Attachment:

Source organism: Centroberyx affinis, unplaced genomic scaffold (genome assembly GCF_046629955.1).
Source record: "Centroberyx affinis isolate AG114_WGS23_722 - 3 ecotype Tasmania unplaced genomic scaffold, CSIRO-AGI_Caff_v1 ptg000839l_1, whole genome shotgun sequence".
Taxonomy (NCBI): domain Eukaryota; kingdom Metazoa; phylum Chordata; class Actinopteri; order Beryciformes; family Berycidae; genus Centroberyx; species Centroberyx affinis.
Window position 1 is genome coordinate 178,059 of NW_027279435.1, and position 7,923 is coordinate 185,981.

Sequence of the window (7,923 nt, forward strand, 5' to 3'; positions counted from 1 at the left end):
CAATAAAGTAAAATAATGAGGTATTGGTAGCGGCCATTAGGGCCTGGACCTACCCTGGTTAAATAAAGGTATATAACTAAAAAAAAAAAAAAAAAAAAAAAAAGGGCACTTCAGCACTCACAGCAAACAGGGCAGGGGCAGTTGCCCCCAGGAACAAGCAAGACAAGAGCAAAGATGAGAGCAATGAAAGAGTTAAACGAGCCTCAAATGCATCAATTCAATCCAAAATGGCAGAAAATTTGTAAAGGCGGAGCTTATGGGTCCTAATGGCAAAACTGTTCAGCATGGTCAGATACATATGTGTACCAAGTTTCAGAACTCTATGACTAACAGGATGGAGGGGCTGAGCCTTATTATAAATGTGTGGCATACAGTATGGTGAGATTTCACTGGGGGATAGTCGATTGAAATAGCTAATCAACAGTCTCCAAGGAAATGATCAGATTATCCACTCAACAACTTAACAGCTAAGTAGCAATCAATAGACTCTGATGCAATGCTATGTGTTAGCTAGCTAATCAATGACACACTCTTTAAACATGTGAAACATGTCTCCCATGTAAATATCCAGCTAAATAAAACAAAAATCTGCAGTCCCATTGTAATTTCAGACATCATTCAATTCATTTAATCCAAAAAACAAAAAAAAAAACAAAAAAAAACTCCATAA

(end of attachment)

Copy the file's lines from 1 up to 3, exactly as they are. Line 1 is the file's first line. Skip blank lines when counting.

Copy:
Source organism: Centroberyx affinis, unplaced genomic scaffold (genome assembly GCF_046629955.1).
Source record: "Centroberyx affinis isolate AG114_WGS23_722 - 3 ecotype Tasmania unplaced genomic scaffold, CSIRO-AGI_Caff_v1 ptg000839l_1, whole genome shotgun sequence".
Taxonomy (NCBI): domain Eukaryota; kingdom Metazoa; phylum Chordata; class Actinopteri; order Beryciformes; family Berycidae; genus Centroberyx; species Centroberyx affinis.